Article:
One word sums up the value of the FFA experience for Ken Williams: “Outstanding.”
“I think it’s the greatest youth development organization in the United States,” he says with fervor. “I love the product – the members – and seeing the development of these young people. They’re outstanding members of society … very important for agriculture and our country. I can’t overemphasize what FFA does for young people … their self-confidence and leadership skills. I’m very passionate about that.”
Judy and Ken Williams will be honored on January 27, 2018 during Arizona FFA's Blue and Gold Gala.
He speaks from the personal experience of four years of involvement through high school, two terms as a state officer and a commitment of time and monetary support he’s continued to FFA and agriculture education throughout his adult life.
Over the last 20-plus years, he has been a leader in the Arizona Agricultural Education/FFA Foundation as a founder, treasurer for two years, president for four years and continuing active board member. In addition, he and his wife, Judy, have personally funded scholarships that have benefited dozens of agriculture students.
For that commitment, Ken and Judy Williams have been selected as the recipients for the 2018 Blue and Gold Award to be presented during the second annual Blue and Gold Gala to be held Jan. 27 at the Sheraton Wild Horse Pass in Chandler.
“Ken really shows us what it means to be a supporter of FFA,” said Heather Rayner, Arizona Ag Education/FFA Foundation vice president, farmer and chair of the gala. “He’s not only an exceptional donor, he’s one of those wonderful people who supports our youth by serving on the board for so many years.” And it’s only fitting, Rayner added, that Williams’ wife of 57 years should also be honored for her role.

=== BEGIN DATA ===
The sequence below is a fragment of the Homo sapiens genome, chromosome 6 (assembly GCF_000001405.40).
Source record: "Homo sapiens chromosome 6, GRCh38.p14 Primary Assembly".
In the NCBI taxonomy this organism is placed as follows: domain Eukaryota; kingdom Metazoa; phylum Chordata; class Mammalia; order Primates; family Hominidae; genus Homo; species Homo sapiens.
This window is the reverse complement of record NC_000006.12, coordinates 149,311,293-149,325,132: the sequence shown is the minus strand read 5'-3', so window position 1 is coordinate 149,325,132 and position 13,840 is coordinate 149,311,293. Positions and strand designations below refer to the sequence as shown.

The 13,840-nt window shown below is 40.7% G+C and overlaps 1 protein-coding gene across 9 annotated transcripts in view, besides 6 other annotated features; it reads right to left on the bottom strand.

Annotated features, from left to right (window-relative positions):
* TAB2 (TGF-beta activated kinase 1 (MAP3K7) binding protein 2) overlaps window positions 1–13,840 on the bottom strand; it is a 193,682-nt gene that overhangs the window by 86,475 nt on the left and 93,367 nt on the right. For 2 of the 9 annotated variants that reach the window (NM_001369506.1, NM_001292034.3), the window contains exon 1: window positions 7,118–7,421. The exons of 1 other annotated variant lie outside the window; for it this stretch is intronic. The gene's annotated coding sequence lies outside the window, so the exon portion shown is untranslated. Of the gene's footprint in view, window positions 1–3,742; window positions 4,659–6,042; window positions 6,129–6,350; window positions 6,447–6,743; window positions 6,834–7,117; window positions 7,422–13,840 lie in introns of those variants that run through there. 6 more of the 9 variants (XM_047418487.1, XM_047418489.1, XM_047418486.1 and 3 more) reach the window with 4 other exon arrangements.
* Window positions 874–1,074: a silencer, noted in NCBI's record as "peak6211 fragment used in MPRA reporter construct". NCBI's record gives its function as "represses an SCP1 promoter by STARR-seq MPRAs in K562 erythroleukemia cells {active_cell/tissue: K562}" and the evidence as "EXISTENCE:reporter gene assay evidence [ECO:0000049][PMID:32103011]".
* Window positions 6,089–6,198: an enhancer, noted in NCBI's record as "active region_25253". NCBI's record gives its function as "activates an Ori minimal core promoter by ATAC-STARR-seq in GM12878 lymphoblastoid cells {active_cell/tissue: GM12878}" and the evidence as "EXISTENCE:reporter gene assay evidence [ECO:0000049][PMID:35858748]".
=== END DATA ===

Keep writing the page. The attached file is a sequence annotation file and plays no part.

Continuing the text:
Williams related that he was born in Missouri, the son of a small-town grocer. In 1953, the family moved to Phoenix, where Williams attended high school and participated in the FFA program at Phoenix Union High School, serving two years as chapter president.
He went on to serve a term as secretary for the state FFA and then as president in 1958-59, spending that school year traveling extensively around the state and nation as a representative for the Arizona organization.
“It was an outstanding experience,” he said. “FFA helped in my personal development and it confirmed what I wanted to do,” which was work in agriculture in some form. “FFA had a dramatic impact.”
In 1963, he was among the first graduates of a new agribusiness program at Arizona State College and went to work for the Valley National Bank in the agriculture credit department. Over the next 18 years, he moved up the management ranks with the bank to vice president for several years.
Williams decided in 1980 that it was time for a career change and went into the horticulture business. He bought a small nursery operation in Mesa that produced poinsettias. That operation grew to encompass several acres and 900,000 square feet of greenhouses and shade houses in Mesa and Queen Creek that produced one-quarter million poinsettias for Christmas each year. Under the name McK Greenhouses, he marketed his poinsettias to several large chains throughout Arizona, New Mexico and Las Vegas.